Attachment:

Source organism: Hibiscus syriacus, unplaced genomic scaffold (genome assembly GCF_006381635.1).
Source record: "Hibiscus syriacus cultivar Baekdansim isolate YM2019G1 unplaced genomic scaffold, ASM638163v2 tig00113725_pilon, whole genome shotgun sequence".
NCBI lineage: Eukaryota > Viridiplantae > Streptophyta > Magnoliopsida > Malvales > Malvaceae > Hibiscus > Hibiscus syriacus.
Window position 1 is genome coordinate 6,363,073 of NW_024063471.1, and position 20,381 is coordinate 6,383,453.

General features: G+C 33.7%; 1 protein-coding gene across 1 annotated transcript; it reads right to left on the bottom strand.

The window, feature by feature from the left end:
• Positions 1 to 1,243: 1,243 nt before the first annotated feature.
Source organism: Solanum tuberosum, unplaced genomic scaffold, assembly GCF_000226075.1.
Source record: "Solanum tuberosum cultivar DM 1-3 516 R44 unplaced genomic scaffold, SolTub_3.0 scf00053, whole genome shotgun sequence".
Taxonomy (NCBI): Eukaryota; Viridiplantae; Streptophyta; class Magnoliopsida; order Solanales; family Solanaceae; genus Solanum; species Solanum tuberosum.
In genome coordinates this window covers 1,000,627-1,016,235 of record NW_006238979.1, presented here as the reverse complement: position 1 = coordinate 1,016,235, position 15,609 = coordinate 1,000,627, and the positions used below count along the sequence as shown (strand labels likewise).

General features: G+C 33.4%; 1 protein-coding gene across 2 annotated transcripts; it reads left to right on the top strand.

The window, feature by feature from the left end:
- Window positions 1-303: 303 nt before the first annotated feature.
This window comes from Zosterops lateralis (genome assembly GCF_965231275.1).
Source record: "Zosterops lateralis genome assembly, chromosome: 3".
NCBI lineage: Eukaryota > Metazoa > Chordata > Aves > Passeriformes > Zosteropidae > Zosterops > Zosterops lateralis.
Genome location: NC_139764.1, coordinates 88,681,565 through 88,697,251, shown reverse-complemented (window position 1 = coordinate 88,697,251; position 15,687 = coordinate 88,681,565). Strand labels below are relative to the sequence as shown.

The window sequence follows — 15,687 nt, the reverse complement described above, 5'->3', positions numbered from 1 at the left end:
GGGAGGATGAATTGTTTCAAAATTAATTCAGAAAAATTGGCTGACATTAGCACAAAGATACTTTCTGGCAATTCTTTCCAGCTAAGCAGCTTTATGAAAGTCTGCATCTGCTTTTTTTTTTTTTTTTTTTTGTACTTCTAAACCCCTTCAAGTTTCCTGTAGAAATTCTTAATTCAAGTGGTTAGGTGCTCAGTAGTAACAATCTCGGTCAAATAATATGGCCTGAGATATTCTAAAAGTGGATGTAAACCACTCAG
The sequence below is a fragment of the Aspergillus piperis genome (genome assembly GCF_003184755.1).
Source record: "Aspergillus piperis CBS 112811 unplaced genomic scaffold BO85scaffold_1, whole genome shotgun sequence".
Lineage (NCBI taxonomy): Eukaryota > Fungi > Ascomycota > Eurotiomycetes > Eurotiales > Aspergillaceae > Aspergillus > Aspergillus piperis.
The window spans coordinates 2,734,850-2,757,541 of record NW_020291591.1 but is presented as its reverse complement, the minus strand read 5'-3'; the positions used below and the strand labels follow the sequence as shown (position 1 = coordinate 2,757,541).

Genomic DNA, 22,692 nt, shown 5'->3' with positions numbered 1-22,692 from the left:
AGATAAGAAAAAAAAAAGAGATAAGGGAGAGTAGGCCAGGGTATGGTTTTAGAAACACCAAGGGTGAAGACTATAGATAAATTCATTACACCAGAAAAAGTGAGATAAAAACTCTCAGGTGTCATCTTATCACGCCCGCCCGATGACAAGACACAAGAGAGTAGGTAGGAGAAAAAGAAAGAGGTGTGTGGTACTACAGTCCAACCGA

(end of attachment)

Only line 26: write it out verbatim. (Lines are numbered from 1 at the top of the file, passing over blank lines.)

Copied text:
AGATAAGAAAAAAAAAAGAGATAAGGGAGAGTAGGCCAGGGTATGGTTTTAGAAACACCAAGGGTGAAGACTATAGATAAATTCATTACACCAGAAAAAGTGAGATAAAAACTCTCAGGTGTCATCTTATCACGCCCGCCCGATGACAAGACACAAGAGAGTAGGTAGGAGAAAAAGAAAGAGGTGTGTGGTACTACAGTCCAACCGA